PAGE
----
‘I still can’t believe that I’m free and will not be raped anymore’

Photo: unodc.org
Photo: unodc.org

17-year-old Julita is unbelievably enthusiastic and full of energy for a girl who has witnessed the horror of bonded labour, sexual exploitation, rape, abortion and emotional trauma for two-and-a-half years. Tricked into this web of human trafficking and brought to Delhi from Lakhimpur, Julita reiterates, “I still don’t believe that I’m free to go home, I will not be beaten day and night again. I will have food to eat, and I will not be raped. I don’t believe that I have come out of it. I had lost hope a long time ago.”

Julita is just one of hundreds of girls who were lured out of Lakhimpur for employment by a network of human traffickers and sold off in big cities as bonded labour. In July, an investigation by TEHELKA blew the lid off a multi-layered network of illegal placement agencies based in New Delhi and Mumbai. It is the first time since TEHELKA’s report was published that the police carried out raids in Delhi rescuing two Lakhimpur girls, Julita and Gunnu Sanwra, from different locations in October 2013.

Julita’s story is evidence of the sad plight of numerous minor girls who have been forced to work as bonded labours. In broken Hindi, Julita tries to sift through her memory and recounts, “I am a resident of Jorhat district of Assam. My aunt lives at Dulhat in Lakhimpur. In 2010, I had gone to visit her on Christmas. The same day Stephen came to visit her. He told us he was taking three girls to Delhi and asked me too but I refused to go without my parents’ permission. But he said we would visit Delhi for a day and come back. I did not know then that it took three days only to reach Delhi. So I accompanied him.”

She was only 14. She adds, “The moment we boarded the train he started scolding us. We reached Delhi on 3 January 2011. We were taken to Pravin in Shakurpur. It was a two room apartment. In one room there were around 20 boys and in the other 20 girls. All of them had been brought from far and wanted to go back. But everyday someone would come to take them away. And then new girls would arrive. They were all sent away to work.” She adds, “After 10 days I was also sent to a bungalow but I didn’t like it there so I left it. Then they sent me to Sonepat to work at Inderjit Wadhwa’s house. I couldn’t escape from there because I was new in the city. There, Madam used to beat me every day. It was a big house of five rooms. I did all the work along with cooking. For two-and-a-half years I stayed inside the house. I was not allowed to call home. Their sabziwala (vegetable vendor) made sexual advances at me. I complained but they didn’t listen to me.” She tells us that because of it she even had to undergo the trauma of abortion.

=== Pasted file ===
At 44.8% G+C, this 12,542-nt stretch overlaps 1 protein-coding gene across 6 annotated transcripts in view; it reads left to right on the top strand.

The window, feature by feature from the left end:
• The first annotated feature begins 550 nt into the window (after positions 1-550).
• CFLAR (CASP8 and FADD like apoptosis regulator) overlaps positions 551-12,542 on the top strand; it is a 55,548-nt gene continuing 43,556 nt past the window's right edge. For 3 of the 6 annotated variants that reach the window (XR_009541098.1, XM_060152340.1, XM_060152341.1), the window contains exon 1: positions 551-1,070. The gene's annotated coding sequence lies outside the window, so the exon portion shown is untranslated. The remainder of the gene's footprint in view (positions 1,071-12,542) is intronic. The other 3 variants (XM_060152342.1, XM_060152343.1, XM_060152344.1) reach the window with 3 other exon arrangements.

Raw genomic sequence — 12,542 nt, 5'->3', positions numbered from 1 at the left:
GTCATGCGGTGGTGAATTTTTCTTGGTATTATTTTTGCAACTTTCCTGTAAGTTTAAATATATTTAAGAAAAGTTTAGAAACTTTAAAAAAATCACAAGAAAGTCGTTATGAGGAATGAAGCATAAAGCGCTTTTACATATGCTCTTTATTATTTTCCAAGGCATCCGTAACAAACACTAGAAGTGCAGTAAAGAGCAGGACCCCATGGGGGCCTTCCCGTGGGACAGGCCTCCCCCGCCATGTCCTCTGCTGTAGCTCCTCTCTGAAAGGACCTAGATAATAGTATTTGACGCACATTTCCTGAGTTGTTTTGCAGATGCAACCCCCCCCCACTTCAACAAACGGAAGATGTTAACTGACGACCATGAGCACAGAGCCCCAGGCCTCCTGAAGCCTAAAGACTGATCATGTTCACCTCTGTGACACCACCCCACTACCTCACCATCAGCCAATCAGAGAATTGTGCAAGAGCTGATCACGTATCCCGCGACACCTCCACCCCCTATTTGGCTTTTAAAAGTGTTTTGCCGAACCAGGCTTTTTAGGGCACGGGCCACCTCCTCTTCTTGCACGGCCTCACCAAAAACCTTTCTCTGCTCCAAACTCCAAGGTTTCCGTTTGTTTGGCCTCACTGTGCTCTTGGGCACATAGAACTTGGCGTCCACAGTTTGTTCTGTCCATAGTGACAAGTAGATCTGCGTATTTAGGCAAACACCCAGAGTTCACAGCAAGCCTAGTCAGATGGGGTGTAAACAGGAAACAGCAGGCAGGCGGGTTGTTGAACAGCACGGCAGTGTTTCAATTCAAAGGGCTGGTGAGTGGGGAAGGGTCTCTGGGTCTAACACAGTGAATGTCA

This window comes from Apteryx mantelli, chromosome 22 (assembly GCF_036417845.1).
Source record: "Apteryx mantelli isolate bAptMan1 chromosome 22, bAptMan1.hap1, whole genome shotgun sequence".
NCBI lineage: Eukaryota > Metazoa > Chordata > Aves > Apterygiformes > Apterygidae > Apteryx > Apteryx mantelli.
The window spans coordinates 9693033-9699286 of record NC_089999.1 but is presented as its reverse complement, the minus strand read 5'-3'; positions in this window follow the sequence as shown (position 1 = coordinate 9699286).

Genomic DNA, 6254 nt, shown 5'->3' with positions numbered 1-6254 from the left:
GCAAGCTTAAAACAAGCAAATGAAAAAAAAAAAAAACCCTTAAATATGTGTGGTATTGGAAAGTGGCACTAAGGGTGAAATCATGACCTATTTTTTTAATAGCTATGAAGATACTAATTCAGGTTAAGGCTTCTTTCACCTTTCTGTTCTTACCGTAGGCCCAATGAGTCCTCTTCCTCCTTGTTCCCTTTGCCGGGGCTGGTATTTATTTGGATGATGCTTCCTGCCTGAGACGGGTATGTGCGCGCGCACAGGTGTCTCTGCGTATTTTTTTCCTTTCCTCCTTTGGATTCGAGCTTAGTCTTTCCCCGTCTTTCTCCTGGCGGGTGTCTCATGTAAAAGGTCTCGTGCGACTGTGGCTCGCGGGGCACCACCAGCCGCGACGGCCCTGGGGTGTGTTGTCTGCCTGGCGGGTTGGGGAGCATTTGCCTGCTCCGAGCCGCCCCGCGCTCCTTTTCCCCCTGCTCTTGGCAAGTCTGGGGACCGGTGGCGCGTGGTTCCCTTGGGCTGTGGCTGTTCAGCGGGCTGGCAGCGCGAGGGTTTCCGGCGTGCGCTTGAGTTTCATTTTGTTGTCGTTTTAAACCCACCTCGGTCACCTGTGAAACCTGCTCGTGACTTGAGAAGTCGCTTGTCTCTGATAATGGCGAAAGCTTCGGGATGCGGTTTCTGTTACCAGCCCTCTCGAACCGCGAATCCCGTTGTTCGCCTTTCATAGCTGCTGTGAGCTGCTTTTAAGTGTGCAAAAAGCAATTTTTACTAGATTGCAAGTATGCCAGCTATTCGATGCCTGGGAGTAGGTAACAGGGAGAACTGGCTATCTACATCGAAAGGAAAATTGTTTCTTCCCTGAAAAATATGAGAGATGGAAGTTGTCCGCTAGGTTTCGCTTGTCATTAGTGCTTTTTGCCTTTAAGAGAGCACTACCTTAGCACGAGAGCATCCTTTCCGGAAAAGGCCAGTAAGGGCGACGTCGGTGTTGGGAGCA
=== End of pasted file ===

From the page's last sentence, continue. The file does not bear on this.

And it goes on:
Another girl rescued from Rohini in Delhi, Gunnu Sanwri has a similar horrifying story. She narrates, “I was brought to Delhi by Dulan from Dulhat village. I was 15. My employers had given me a cage-like structure in the outer lobby of the house where I used to sleep. It used to be very cold. I was not allowed to go out and was beaten constantly.”

Tracking the address on the visiting cards of the placement agencies, both Julita’s aunt and Gunnu’s mother were able to reach Shakurpur and lodged a complaint of kidnap and trafficking in the Subhash Palace Police Station. Rakesh Sengar is the national convener of the NGO Bachpan Bachao Andolan, which played an active role from lodging the complaints to the rescue of the girls. He says, “Umesh Rai and Pravin got wind of the complaint. So, it was difficult to nab them. Julita’s case was particularly tough to handle. Stephen tried to misguide the police by acting like Julita’s maternal uncle. But the girl told the counsellor in Sonepat that he was an agent and expressed her wish to go home with her aunt. After her statement was recorded before the magistrate, Julita was sent to Delhi for medical examination. Acting upon the complaint of Gunnu’s mother, the police were able to nab the other Lakhimpur agent Dulan after raiding the placement agency. During interrogation, he divulged the whereabouts of Gunnu after which the police were able to rescue her.”

Julita and Gunnu are safe now while Stephen and Dulan are behind bars. But a huge network of about 2000 placement agencies in Delhi is still very much active, trafficking girls on a daily basis from Assam, Jharkhand and Odisha and pushing them into a world of slavery and sexual exploitation. In December 2010, the Delhi High Court issued guidelines to put placement agencies under scanner. After a petition had been filed last year, the Delhi government informed the High Court that in order to regulate the placement agencies a bill was being drafted and will be presented in the assembly in 2013. The bill will not only include points to regulate female and child trafficking but also prescribe punishment for the perpetrators. But the Delhi Private Placement Agency (Regulation) Bill 2012 is yet to be placed before the cabinet.

Translated by Naushin Rehman


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